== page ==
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Hope Hassmann: Tahoma girls basketball's quintessential leader with the inspirational name

Bears point guard goes by her middle name - Hope - which was given to her after her dad's near-death experience just days before she was born

MAPLE VALLEY, Wash. - There is always a calmness around Tahoma High School when Carly Hassmann shows up.

It's her ethos. Nothing ever seems out of the realm of possibility or belief.

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If you've never heard of her, perhaps it's because the three-time 4A NPSL girls basketball player of the year goes by her middle name - Hope.

It is what everyone calls her.

"Honestly, I feel like it has stuck," Hassmann said.

And there is a heartwarming story behind it.

But first, you have to understand the Hassmann basketball lineage, which traces back to Oregon.

Rick Hassmann, a longtime administrator and coach, posted one of the biggest-splash victories in state history when he was the girls coach at Tigard High School. It took down national powerhouse Oregon City, ranked No. 1 in the country, in the state finals in 1988.

Five years later, his son, Scott, was the starting shooting guard on the Tigard boys team that upended Hillsboro for Oregon's Class 4A championship.

After playing two years of college ball at NAIA program Western Baptist, Scott graduated from the University of Oregon and married his high-school sweetheart - Jen, a standout softball player at Western Oregon University.

Three generations of Hassmann basketball - Scott (won boys state title at Tigard in 1993), Hope (Tahoma girls point guard) and Rick (coach of Tigard's 1998 girls state title team over Oregon City)

He got a job with Baden Sports, Inc. right out of college in corporate sales, and quickly became a company star as he moved his growing family to Ravensdale, Wash. in south King County.

Life was swimmingly moving along - until, in an instant, it stopped.

In June of 2004, the Hassmanns hosted a company barbecue at their house, complete with an outdoor basketball court where pickup games among workers quickly broke out.

Then 30, Scott joined a game - and suddenly collapsed, going into cardiac arrest.

"Families were there. Kids were there," Jen said. "And his co-workers jumped in and saved his life."

They administered cardiopulmonary resuscitation (CPR) on Scott, who had also aspirated, until paramedics arrived on scene, transporting him to Multicare Auburn Medical Center.

Once at the hospital, the outlook was grim. Not only did Scott have arterial blockages near his heart, doctors feared when he aspirated, the fluid caused pneumonia in his lungs.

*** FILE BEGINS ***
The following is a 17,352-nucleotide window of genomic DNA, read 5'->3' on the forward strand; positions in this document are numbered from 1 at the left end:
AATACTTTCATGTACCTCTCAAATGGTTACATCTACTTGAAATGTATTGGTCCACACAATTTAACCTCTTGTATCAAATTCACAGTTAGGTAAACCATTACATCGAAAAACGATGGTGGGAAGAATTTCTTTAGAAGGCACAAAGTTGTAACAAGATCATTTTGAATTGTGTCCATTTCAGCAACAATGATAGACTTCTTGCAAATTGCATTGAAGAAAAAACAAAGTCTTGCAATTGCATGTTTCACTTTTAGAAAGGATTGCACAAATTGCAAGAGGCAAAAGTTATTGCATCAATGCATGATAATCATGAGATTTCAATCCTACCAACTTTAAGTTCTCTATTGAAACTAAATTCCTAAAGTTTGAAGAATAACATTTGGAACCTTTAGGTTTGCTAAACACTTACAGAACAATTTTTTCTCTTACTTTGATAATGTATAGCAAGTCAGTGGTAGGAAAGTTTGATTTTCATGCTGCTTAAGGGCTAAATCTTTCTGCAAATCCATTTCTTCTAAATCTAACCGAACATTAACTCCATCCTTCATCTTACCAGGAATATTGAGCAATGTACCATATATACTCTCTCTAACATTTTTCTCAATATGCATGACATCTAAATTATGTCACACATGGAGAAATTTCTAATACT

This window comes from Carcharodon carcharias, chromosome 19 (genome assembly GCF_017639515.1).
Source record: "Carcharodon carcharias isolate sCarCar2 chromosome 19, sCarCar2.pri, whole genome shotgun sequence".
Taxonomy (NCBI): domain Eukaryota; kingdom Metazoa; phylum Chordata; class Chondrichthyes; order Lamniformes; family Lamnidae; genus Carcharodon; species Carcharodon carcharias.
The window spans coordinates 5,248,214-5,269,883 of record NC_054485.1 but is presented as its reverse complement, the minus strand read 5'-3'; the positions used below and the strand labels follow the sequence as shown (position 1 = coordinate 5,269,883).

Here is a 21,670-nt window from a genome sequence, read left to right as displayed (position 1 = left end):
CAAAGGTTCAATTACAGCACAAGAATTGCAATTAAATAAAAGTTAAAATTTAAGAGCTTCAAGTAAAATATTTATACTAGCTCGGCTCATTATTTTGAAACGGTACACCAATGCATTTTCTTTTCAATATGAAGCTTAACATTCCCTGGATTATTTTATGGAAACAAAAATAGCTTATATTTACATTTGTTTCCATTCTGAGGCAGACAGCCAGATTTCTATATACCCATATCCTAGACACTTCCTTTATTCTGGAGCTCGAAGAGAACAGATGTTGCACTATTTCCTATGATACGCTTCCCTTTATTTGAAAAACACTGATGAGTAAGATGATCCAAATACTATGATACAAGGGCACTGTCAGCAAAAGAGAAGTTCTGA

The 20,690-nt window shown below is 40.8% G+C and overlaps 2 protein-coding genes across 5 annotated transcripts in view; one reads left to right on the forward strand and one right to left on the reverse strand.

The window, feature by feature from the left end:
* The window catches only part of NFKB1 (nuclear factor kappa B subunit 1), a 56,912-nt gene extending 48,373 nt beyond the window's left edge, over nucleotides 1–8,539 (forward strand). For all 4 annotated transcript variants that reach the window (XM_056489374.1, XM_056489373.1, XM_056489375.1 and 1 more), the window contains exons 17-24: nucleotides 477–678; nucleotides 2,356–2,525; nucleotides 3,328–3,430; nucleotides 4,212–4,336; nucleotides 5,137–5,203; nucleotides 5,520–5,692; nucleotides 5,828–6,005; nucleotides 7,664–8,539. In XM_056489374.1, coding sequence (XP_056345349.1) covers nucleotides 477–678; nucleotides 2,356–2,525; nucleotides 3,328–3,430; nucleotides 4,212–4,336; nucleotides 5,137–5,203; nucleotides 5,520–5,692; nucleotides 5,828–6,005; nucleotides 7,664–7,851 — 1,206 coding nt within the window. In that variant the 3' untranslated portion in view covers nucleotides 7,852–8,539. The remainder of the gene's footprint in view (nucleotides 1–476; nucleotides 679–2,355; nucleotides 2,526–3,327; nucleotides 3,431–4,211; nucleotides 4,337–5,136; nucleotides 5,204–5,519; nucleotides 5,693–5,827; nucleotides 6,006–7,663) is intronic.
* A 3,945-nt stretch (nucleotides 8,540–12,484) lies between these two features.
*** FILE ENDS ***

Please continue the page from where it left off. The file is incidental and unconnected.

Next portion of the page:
"(Doctors) thought he was going to be brain dead," Jen said.

Scott spent more than two weeks in a medically-induced coma at the hospital. Jen - with an infant son (Joey) and nearly eight months pregnant with a daughter - never left his side.

2022-23 Washington girls basketball: Decatur at Tahoma

"I never ... thought he was going to die," Jen said. "The entire time, I believed he had unfinished business."

As family and co-workers waited for Scott to wake up, one of Jen's students visited her in the hospital to bring her a bracelet that had one word engraved on it: Hope.

"I wore it the whole time." Jen said.

And 17 days after suffering the heart attack, Scott woke up- a week before his daughter was born July 2 (also his birthday).

Originally, the newborn's middle name was going to be Marie. Instead, it became Hope.

"It just stuck with me," Jen said.

The new name stuck with everybody - so much that is what the little girl was called all the time.

"When I was 2, my dad called me, 'Hope-y,' so it stuck," Hope Hassmann said. "I didn't realize why I was called that until I was older."

Then, father and daughter began their journey in basketball - together.

"He's been there ever since I've picked up a basketball," Hassmann said. "He's taught me how to put it all out there - how to play hard ... make the right play and do the right thing."

Hope and Scott Hassmann, Tahoma girls basketball 2022-23

Scott eventually left Baden in 2008 to become a co-owner of Maple Valley-based Cloud 9 Sports, a sporting goods and apparel business.

It also freed him up to follow his two children in youth basketball.

"Personality-wise, Hope and I are more Type A personality," Scott said. "She has always wanted the ball in her hands."

This is an important week for Tahoma as this nucleus group of seniors - Hassmann (a Cal State Fullerton signee), Lauryn Frederickson, Abigail Knutson and Angie Cavanaugh - have been together since the second grade.

"I've asked a lot out of Hope and this group of seniors," Bears girls coach Pete Smith said. "Every time, they've stepped up."

These days, Scott is on the bench with the Bears as an assistant coach.

"He'll give me faces - like the death stare, or occasionally I will get the good, happy smile," Hassmann said. "But he knows when to just step back and trust that I will know what to do with the ball in my hands."

Ah, that fighting essence - full of unbridled ambition. Some would call it hope.

"It's just in her spirit," Scott said. "She's always been able to go 100 miles an hour and know what she was going to do."